Faster Triathlon Transitions


Don’t leave faster triathlon transitions up to chance. The time you spend in transition could make or break your race. In fact, it’s known by many as the time for “free speed” because it’s a lot easier and takes less effort to get a faster race time through a quick transition than it is to get faster in swimming, cycling, or running. In order to have a fast triathlon race, you need to be fast and smooth in transition. And a fast transition requires skill and practice.

Practicing your transitions is the best way to get better at it and the best way to get free speed in triathlon.  Whether you race sprint triathlons or the Ironman, a faster transition will benefit you.  In fact, the shorter the race, the more important it is to have a fast transition. 

By setting everything up correctly before the race, not only will it save you time, but it will also prevent lost equipment and aggravation. 

Faster Triathlon Transitions

Setting Up Your Transition Area

The first step in having a fast triathlon transition is giving yourself plenty of time before the race. Besides setting-up your transition, you’ll need time to warm-up before the start, pick up your race number, get body-marked, and visit the porta-potty (we’re all a little nervous before races, so there will be a line!).

You want to keep your transition area simple so that you do as little as possible in transition during the race.  If you’re a minimalist, that will be easy.  If not…well, then it’s something you’ll need to work on.

Put out only the items you need for the race and no more.  Everything else can go back into your transition bag.  That means only your bike, helmet, bike shoes, sunglasses, running shoes, and any clothing/socks you’ll need to race.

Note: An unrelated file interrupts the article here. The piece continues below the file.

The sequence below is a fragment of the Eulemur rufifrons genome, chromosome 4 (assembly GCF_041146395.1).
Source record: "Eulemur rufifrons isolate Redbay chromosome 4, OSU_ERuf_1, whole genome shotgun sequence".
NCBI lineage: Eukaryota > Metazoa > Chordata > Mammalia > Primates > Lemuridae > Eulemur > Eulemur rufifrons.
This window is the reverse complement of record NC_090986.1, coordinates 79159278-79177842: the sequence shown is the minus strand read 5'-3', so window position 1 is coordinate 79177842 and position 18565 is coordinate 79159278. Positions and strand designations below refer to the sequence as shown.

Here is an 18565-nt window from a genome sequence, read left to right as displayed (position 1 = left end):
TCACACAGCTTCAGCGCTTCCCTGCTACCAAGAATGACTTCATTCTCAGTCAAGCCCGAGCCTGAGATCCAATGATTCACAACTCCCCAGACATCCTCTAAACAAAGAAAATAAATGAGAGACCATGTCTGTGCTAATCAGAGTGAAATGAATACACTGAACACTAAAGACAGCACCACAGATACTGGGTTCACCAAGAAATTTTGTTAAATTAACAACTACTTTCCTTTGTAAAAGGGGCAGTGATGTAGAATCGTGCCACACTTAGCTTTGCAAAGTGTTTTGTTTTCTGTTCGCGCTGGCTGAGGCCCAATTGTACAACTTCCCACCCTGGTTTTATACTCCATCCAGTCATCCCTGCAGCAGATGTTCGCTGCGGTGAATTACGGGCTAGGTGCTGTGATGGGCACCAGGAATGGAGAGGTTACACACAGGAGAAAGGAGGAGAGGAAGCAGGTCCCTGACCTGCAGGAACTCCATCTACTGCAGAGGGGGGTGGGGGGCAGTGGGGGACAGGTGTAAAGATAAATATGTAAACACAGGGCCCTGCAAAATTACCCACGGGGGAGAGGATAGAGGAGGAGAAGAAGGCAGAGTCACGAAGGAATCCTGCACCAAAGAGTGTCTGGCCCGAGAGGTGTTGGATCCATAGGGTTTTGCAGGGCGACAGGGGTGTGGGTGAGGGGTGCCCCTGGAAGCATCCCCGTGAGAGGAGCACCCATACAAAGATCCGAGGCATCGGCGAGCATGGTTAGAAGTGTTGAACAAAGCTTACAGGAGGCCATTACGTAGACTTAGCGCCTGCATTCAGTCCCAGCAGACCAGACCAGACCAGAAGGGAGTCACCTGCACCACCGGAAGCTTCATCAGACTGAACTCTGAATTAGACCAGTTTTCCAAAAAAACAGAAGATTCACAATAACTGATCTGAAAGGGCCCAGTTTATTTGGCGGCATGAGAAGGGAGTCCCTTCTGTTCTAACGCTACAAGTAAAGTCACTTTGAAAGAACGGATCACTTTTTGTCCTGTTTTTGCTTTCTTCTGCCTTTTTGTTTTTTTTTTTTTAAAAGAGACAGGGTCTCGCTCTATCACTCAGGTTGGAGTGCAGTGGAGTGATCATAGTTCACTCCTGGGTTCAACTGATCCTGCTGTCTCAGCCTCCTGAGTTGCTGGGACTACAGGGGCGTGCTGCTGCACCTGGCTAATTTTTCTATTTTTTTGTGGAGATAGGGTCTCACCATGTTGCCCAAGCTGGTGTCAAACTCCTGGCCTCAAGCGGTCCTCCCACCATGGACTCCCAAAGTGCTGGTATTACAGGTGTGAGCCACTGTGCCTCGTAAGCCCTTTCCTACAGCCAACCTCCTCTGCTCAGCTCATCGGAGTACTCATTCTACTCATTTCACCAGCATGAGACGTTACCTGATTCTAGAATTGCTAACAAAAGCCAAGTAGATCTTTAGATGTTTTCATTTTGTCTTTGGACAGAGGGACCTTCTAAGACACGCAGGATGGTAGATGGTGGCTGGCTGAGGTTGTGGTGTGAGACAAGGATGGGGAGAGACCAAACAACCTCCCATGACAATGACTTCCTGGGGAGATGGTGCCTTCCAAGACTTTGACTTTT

Using a towel or transition mat, lay out the items you’ll be using in the order you’ll be using them.

In the example above, you can see a simple transition setup that would work for a shorter distance triathlon without socks or nutrition. Water bottles are already on the bike. On the towel are a running hat with a race belt and number near the top next to running shoes. In the next row after that is the bike helmet with sunglasses next to bike shoes.

If you’re racing a longer distance triathlon, you might include socks, nutrition, sunblock, and an anti-chafing product.

What you include in your transition area will depend on what you use in training, if you plan on using the nutrition on course or your own, and any particular needs you might have. If there’s something you might need depending on certain situations, then you can keep it in your transition bag and take it out if the situation requires it.

After racking your bike and setting up your transition area, look for landmarks and count which row you’re in.  After spending some time horizontally during the swim, it’s easy to become disoriented running to transition.  So do the work now and make it easier for yourself later on.

Preparing Your Bike:

Make Sure That The Brakes On Your Bike Aren’t Rubbing

If you take the wheel off your bike while travelling to the race, you want to check that everything is lined up when you put the wheel back on.

Make Sure It’s In An Easy Gear

You don’t want to start the bike portion of the race feeling like you’re going uphill!

Check That You Have Everything On Your Bike

Make sure your race number is on the bike along with any nutrition and hydration you may need for the race.

You should always have a saddle bag on your bike with tools & spare tubes.  Hope for the best, but be prepared if something does go wrong.

Check Your Bike Computer And Power Meter

Make sure that the computer and power meter on your bike is reset and ready to go.

If You’re A Beginner